Irving “Peanut” Ward danced and sang to mark the best times or just because he felt especially joyful on any given day. It’s a trait that widely endeared him to others in Richmond’s homeless community — a population that sees more adversity than luck.
Those who knew him were shaken to learn of his death early last month. Ward’s body was found Jan. 3 just before 8 a.m. outside of the Daily Planet, a center on Grace Street that provides health services for the homeless. He had frozen to death.
About two weeks later, his friends and others gathered to honor the man they called Peanut during a vigil in Monroe Park.
Katrina Lewis, who grew up with the 40-year-old in Gilpin Court, spoke of Ward as a jokester who often stopped to join his friends in prayer.
“Peanut is love, baby. Peanut is nothing but love” Lewis said. “If you didn’t like Peanut, there was something wrong with you.”
Ward often could be found in Monroe Park with a smile and encouraging word. He enjoyed snacking on cookies he constantly hoarded in his pockets. And he was well known and respected by much of the city’s tightly knit homeless community, says Jess Izen, a member of the advocacy group ASWAN, or A Society Without a Name.
Ward was buried at Oakwood Cemetery. Shortly after his funeral Friday morning, his aunt, Shirley Green, said that much of the reason for his childhood nickname, Peanut, was because he had the lighthearted nature of Snoopy.
But as he was celebrated for his carefree spirit, his death came to symbolize a dark frustration of the homeless community. Friends questioned why he was found outside in the elements, only a mile away from the city’s cold weather overflow shelter on North Ninth Street.
When the temperature dips to 40 degrees, the authorities work with churches and other nonprofits to provide shelter throughout the city. The overflow shelter houses those who are left after other facilities are at capacity. People who use it must be screened by Commonwealth Catholic Charities at 511 W. Grace St.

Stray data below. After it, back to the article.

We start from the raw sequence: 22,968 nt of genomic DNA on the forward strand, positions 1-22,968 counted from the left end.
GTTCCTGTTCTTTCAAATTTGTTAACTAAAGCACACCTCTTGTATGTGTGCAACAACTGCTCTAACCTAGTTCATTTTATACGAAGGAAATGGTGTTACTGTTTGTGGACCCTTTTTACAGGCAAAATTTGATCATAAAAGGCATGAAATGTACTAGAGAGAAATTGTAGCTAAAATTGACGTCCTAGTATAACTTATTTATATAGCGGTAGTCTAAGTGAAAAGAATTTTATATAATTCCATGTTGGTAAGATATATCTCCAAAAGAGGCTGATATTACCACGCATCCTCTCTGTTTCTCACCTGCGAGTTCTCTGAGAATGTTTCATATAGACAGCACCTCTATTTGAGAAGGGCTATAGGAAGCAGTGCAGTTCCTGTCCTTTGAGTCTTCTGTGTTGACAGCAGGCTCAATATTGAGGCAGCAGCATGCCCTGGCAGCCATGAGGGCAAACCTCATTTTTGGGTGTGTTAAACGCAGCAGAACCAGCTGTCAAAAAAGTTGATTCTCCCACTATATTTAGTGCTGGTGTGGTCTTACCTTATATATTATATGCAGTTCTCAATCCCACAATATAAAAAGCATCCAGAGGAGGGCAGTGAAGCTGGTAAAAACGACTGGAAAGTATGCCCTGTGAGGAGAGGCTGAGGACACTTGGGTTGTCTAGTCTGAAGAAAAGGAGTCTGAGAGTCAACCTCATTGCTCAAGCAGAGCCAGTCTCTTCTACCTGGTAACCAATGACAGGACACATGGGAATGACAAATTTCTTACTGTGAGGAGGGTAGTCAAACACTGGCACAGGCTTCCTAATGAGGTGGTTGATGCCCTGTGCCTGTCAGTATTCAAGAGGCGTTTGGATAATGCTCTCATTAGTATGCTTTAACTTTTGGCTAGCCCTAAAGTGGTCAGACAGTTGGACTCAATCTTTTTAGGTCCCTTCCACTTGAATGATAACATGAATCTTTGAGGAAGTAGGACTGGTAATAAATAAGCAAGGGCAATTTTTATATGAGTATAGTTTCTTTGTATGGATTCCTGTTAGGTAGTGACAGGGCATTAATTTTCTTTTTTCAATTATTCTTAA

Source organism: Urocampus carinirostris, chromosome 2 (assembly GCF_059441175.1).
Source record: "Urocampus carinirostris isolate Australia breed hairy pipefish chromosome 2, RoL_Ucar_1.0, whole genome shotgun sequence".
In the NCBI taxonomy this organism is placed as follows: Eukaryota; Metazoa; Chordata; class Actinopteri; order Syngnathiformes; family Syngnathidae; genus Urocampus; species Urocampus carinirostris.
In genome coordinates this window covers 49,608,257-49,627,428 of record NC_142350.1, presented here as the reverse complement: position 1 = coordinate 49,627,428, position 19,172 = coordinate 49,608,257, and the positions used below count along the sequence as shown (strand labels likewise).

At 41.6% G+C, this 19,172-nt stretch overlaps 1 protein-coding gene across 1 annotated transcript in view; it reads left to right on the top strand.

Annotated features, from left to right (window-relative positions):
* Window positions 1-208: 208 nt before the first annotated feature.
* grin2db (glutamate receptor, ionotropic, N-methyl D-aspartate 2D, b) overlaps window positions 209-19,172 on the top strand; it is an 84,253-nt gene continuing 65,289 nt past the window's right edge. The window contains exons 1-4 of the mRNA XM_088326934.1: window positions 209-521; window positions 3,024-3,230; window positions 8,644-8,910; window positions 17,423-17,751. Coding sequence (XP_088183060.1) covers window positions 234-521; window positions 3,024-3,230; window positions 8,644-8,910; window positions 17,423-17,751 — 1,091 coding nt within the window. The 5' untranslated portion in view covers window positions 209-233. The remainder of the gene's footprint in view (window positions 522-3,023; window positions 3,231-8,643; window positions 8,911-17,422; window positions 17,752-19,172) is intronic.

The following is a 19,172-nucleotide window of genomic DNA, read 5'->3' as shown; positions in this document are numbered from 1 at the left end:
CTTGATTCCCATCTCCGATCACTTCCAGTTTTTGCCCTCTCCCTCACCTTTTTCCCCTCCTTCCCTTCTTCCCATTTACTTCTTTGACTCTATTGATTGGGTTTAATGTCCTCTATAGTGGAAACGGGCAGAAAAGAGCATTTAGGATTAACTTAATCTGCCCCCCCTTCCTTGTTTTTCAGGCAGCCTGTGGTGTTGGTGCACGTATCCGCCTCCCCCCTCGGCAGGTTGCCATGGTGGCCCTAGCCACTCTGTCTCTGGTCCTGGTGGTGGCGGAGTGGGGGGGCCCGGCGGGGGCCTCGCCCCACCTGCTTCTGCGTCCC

Li Stiles, who’s had to stay there, is one of many friends speculating that Ward chose not to enter the overflow shelter because of substandard conditions.
Those who spend the night are given thin mats, until they run out, with aluminum sheet blankets for warmth. He says the bathrooms provide no place to shower and that it’s cramped and overcrowded. The lights are left on through the night and many people sleep sitting in hard, wooden chairs.
“I would say improvements [are needed] in reference to humanitarianism,” Stiles says.
At the vigil, W.B. Scout Leader Bat took to the microphone to call the shelter “a man-made purgatory.”
Or maybe Ward was refused entry, as some of his friends believe. The Social Services Department says there’s no record that indicates someone may have been denied access.
City Councilman Parker Agelasto met with social service officials last week to discuss potential improvements to the shelter and the possibility of its relocation.
Lockers could be added if the shelter remains in the former public safety building, he said. But they didn’t support requests to dim lights or disarm security officers, citing safety concerns.
Agelasto also writes that he asked the city’s Risk Management department to study other emergency shelters and determine why the overflow shelter is different.
Lewis says her friend’s death has brought more attention to the shelter’s plight and says the city should take action.
“Look at Peanut now,” she says. “You didn’t make sure he had a secure home. And Peanut wasn’t the only person who died.” S
Editor's note: A print version of this story incorrectly referred to Li Stiles with the pronoun "she". We apologize for the error.